Maliki, Allies Gain in Iraqi Elections

Maliki Terms Elections 'Successful,' but Turnout Low and Thousands Denied Vote

Early (and unofficial) projections show Iraqi Prime Minister Nouri al-Maliki and allies gaining at the expense of the rival Supreme Islamic Iraqi Council. If this holds though the final count, which will not be available until likely late in the week, it will strengthen the prime minister’s chances in the national elections which will be held later in the year.

Maliki praised the elections as ‘successful,’ and said that Shi’ite dominated Iraq, in voting heavily for his Shi’ite party, “bypassed their religious, sectarian, and ethnic affiliations.”

Yet while the election was relatively unmarred by violence, there was no shortage of complaints as tens of thousands of Iraqis were turned away at polling stations. Nearly 30,000 Kurds in Nineveh and Diyala were deemed ineligible to vote. Even among those who were allowed to vote, the turnout was quite a bit lower than the previous election.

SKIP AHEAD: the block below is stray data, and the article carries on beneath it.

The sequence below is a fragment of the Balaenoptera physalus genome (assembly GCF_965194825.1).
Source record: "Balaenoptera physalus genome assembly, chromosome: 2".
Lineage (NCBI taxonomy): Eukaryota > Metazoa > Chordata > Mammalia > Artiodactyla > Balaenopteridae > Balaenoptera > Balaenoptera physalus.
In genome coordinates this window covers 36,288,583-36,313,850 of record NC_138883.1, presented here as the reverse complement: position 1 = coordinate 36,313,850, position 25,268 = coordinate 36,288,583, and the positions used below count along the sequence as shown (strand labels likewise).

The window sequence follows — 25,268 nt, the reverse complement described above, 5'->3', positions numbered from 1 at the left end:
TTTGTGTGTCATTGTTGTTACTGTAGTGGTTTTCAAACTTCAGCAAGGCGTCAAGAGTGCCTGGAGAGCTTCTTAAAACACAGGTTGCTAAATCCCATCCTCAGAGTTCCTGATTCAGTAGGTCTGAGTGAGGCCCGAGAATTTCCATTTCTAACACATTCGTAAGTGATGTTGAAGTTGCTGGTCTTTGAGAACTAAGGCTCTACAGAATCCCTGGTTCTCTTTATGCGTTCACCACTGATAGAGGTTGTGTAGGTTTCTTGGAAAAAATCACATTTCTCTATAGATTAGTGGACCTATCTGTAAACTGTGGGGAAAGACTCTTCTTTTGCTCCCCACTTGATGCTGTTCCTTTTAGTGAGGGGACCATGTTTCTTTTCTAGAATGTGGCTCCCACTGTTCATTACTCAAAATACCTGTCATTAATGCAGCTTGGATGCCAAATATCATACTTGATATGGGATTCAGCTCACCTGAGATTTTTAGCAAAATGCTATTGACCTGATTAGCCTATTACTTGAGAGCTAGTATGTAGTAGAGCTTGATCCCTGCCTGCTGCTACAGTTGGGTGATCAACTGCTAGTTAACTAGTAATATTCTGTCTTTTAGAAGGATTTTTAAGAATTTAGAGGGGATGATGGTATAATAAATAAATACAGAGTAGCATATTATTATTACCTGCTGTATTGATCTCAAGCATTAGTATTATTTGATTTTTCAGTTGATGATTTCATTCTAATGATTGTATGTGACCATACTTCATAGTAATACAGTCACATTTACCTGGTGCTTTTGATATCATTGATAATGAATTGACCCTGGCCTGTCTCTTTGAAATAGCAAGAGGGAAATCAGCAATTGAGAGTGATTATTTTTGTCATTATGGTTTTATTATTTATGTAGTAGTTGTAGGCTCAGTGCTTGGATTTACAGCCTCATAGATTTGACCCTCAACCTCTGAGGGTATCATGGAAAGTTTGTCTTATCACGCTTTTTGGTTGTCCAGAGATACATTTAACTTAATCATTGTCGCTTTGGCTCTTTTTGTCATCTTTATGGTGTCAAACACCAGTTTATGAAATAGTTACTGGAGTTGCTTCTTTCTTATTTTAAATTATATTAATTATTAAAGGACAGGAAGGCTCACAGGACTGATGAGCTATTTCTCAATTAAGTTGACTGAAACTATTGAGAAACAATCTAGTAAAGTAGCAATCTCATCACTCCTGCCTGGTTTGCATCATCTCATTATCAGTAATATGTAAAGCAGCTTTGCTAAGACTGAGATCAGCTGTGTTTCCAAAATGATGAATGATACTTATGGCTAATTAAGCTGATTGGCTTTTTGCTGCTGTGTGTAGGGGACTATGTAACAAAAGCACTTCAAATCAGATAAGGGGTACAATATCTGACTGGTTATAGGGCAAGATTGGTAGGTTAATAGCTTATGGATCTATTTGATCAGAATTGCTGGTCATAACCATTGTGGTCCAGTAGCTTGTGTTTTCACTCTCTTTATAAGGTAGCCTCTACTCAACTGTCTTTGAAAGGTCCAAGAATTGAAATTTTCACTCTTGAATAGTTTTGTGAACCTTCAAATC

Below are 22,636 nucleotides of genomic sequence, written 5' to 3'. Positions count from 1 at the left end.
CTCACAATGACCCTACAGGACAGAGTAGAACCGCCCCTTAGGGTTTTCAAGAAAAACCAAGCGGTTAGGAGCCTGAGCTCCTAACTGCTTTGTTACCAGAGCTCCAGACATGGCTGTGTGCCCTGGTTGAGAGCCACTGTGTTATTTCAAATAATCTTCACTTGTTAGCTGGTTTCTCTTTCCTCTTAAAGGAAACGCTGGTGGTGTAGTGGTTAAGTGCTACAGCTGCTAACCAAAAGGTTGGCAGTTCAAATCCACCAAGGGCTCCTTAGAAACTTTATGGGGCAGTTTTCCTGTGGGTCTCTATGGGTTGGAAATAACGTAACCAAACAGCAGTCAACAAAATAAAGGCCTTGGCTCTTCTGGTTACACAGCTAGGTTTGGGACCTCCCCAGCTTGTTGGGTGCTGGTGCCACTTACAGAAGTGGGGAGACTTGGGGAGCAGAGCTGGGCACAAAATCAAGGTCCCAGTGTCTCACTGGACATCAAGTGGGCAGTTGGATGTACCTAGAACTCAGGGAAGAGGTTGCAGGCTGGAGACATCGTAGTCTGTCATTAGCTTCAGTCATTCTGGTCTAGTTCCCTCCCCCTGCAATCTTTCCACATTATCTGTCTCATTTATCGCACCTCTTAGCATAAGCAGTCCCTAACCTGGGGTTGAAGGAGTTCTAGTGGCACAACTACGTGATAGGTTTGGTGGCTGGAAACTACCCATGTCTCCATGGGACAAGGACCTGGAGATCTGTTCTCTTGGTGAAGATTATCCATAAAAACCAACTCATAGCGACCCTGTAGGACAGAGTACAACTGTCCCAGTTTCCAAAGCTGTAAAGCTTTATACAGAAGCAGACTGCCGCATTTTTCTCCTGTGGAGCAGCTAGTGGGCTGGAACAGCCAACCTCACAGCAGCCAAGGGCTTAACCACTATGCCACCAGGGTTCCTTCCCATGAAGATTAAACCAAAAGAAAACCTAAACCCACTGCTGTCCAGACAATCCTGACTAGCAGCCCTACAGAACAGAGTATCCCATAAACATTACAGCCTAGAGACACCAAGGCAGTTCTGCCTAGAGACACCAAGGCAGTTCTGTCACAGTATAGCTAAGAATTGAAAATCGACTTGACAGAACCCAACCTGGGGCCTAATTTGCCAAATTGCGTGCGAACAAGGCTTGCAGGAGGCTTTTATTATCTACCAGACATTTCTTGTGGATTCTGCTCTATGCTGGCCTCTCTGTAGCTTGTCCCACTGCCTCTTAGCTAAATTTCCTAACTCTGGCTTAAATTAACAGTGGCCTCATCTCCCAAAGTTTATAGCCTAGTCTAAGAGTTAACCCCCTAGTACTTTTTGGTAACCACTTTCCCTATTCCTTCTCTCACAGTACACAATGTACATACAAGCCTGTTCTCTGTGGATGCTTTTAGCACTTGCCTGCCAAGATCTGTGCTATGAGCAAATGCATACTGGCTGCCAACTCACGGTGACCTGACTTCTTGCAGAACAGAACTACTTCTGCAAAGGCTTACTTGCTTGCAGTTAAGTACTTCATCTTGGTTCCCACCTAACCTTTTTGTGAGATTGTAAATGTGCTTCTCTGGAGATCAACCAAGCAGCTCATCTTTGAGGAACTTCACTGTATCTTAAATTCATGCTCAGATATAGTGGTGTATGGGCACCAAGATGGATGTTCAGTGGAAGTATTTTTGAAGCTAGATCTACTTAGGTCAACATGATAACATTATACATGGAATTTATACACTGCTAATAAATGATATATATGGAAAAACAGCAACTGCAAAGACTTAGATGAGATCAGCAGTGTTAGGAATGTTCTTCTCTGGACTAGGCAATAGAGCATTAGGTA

Author: Jason Ditz

Jason Ditz is Senior Editor for He has 20 years of experience in foreign policy research and his work has appeared in The American Conservative, Responsible Statecraft, Forbes, Toronto Star, Minneapolis Star-Tribune, Providence Journal, Washington Times, and the Detroit Free Press.